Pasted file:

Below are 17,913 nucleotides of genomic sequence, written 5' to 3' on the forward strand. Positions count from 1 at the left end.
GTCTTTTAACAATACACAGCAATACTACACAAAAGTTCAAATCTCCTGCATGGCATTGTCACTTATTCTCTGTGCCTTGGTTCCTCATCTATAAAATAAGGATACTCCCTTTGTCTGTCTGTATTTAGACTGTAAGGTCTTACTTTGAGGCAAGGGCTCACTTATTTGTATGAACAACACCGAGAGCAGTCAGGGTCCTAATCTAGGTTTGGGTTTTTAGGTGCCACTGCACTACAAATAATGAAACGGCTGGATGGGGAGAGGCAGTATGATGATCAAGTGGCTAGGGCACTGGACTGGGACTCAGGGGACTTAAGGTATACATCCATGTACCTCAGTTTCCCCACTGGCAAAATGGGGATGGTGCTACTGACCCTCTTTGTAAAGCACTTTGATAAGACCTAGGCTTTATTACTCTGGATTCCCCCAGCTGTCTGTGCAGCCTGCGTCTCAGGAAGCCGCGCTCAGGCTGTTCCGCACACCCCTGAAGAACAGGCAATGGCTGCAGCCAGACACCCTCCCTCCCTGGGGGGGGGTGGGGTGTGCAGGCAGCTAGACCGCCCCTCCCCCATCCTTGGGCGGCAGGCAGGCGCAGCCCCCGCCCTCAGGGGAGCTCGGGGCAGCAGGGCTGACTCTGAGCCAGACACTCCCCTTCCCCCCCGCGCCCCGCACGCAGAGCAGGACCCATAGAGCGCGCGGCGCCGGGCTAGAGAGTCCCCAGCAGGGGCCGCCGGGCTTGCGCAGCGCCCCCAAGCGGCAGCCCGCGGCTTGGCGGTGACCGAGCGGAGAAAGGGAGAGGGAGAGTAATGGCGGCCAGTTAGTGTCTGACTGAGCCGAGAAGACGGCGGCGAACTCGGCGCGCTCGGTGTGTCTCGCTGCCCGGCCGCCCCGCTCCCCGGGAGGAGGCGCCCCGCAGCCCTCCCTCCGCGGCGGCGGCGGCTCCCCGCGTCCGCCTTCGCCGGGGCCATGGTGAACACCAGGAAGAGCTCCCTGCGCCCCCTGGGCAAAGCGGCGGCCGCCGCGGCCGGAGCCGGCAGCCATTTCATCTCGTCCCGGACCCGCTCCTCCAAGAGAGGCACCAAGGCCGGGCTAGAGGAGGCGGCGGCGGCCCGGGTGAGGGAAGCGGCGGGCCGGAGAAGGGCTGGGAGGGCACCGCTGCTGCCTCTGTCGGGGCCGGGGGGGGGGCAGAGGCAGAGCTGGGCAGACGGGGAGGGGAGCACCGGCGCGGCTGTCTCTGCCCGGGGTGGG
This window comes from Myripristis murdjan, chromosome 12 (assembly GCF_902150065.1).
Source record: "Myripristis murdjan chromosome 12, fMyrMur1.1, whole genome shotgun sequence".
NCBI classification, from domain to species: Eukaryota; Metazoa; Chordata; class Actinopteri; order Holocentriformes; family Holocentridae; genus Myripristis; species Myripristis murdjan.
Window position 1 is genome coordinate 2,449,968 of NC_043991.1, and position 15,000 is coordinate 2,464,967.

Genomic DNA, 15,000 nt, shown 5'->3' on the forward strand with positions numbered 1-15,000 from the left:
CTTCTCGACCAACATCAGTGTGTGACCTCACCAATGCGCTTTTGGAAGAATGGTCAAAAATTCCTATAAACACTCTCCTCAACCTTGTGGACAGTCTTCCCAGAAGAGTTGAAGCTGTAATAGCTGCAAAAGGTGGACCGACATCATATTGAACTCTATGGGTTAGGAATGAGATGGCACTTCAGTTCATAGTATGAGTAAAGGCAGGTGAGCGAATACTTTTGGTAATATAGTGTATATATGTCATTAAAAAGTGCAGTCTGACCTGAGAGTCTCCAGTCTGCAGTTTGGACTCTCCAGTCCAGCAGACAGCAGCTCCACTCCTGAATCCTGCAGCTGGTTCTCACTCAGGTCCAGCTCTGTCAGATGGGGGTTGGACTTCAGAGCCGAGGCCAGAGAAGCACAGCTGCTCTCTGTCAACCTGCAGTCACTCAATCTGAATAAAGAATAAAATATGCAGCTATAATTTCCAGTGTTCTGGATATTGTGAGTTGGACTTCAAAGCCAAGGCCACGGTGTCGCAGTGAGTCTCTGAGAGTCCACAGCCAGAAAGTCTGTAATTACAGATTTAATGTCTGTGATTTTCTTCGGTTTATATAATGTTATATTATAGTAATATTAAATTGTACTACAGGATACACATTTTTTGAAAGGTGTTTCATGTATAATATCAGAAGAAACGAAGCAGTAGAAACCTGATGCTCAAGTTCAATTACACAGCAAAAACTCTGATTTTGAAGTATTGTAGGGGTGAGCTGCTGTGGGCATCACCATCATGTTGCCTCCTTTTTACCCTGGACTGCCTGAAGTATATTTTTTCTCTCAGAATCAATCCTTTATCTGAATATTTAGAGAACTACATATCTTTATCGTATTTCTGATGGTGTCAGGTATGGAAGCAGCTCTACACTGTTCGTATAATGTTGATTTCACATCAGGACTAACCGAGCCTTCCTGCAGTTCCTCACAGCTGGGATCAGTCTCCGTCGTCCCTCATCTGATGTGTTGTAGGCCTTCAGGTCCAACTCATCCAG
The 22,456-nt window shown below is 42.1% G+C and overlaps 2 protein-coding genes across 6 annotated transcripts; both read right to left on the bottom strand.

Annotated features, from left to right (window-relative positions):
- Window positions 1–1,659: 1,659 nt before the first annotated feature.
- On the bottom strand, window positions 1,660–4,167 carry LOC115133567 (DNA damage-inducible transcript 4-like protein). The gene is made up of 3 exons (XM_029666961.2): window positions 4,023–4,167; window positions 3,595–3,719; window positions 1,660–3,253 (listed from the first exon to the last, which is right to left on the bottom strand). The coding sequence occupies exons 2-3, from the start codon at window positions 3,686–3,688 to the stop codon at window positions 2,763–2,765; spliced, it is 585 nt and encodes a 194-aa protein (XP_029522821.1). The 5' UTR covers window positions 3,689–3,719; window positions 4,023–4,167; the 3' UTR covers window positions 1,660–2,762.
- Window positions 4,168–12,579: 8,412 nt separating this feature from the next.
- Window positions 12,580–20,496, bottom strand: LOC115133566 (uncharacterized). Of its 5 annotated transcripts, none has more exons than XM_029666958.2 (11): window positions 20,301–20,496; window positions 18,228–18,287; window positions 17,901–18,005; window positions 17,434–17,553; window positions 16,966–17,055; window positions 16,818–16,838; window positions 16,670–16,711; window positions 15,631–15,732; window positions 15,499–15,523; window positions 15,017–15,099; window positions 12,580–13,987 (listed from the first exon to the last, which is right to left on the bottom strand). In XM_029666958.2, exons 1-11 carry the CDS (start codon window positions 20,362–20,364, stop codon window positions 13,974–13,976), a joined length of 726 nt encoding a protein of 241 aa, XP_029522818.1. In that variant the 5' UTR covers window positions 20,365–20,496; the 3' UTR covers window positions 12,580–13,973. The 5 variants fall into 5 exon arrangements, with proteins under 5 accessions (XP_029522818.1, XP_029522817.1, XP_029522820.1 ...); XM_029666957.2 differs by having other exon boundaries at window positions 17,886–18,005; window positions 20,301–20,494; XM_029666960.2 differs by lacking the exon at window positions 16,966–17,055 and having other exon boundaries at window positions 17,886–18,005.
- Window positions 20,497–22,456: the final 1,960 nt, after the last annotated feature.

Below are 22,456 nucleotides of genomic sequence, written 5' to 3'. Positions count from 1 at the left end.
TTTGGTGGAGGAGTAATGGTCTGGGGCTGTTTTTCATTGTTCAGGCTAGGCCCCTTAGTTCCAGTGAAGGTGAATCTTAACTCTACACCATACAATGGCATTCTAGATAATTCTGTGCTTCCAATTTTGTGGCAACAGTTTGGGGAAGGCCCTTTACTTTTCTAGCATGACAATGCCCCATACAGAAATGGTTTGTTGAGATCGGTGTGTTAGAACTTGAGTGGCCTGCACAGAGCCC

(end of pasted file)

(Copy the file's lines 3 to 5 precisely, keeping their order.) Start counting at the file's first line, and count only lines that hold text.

This window comes from Myripristis murdjan, chromosome 12 (assembly GCF_902150065.1).
Source record: "Myripristis murdjan chromosome 12, fMyrMur1.1, whole genome shotgun sequence".
NCBI classification, from domain to species: Eukaryota; Metazoa; Chordata; class Actinopteri; order Holocentriformes; family Holocentridae; genus Myripristis; species Myripristis murdjan.